Since the Jabber project officially became XMPP, this book is the second official tome of knowledge on the subject, and the first to specifically concentrate on XMPP development within the vein of leveraging the protocol to power low-latency web-based applications. Author Jack Moffitt does a tremendous job of introducing, working with, and building systems based on the often-confusing but critically important topic of creating online experiences based on real-time.
The book focuses on using Bidirectional streams Over Synchronous HTTP (BOSH) for empowering real-time communications over the web. The basic layout of an infrastructure to support such systems over current web technologies is dissected, and in so doing being one of the better discussions on the topic. This is helpful given the pushback many web devs typically have expressed in embracing a new technology stack.
The book is divided into 14 chapters that won't take you all day to read and follow along with. Each chapter is about 20-30 pages, intelligently written, logically organized and appropriately enhanced with URLs, illustrations, screengrabs and syntactical explanations to support the subject. Moffitt's voice is very friendly, and the chapters are long enough to give attention to the topic at-hand, but not drawn out to be boring. You can tackle each demo at a single sitting, run the code, and then expand upon it.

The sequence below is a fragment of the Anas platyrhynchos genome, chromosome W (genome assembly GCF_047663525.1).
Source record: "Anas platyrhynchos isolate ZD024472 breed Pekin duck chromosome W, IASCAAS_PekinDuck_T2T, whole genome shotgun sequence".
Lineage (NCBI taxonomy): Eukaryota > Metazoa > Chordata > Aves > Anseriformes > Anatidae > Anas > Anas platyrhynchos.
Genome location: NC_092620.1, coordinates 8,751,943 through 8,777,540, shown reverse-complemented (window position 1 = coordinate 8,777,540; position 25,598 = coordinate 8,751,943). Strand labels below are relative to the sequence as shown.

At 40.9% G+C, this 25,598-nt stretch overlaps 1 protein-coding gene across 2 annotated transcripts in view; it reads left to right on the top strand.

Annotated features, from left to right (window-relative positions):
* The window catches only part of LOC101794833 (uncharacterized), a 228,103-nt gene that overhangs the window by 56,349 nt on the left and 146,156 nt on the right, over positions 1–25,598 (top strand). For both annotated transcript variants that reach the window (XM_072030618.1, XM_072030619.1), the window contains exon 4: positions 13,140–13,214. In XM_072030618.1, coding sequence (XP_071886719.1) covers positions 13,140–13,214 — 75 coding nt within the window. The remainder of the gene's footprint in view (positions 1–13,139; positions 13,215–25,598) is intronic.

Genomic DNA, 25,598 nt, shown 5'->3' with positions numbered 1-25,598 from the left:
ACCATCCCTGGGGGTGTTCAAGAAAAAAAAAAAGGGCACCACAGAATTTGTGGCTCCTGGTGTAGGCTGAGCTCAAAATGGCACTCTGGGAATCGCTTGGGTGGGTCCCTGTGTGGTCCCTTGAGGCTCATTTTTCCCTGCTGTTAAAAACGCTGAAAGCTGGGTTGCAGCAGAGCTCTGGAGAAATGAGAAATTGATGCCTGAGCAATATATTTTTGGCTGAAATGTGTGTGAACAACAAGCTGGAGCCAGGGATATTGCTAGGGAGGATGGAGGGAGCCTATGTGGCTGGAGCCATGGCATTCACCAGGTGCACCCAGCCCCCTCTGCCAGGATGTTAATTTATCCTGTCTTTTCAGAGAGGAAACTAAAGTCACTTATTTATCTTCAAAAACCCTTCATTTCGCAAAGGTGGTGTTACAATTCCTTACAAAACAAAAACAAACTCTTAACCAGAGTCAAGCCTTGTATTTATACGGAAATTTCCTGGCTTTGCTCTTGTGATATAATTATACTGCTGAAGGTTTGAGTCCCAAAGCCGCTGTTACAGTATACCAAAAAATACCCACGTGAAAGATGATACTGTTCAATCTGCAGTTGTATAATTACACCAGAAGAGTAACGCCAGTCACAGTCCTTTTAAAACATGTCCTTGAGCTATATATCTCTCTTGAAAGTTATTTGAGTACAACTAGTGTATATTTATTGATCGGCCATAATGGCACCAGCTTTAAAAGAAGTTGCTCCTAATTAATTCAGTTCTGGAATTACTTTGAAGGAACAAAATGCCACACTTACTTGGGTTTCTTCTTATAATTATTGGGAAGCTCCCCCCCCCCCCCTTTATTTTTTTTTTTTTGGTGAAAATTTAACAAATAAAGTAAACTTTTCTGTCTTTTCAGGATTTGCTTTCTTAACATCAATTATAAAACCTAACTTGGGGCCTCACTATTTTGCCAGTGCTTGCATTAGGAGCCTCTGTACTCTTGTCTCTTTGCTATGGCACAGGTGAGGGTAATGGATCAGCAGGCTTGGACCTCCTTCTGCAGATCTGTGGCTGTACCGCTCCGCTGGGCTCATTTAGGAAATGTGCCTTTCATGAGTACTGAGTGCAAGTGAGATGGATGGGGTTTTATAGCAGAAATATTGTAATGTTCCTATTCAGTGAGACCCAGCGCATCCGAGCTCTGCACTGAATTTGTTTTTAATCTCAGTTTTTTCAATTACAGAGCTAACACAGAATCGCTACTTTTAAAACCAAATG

The appendices are also extremely helpful, focusing on introduction to the jQuery framework, and working with BOSH connection managers. Both are very concise and helpful (although I would have appreciated an additional appendix that gets more in-depth on working with Strophe).
As far as the book's physical qualities, the Wrox binding is sturdy with thick paper, so it'll survive the process of violently flipping back and forth and forcing the book to lie flat as you work through the examples.
It's a great read for anyone wanting to get up and running with XMPP for the web, and will make a very welcome addition to any developmental library.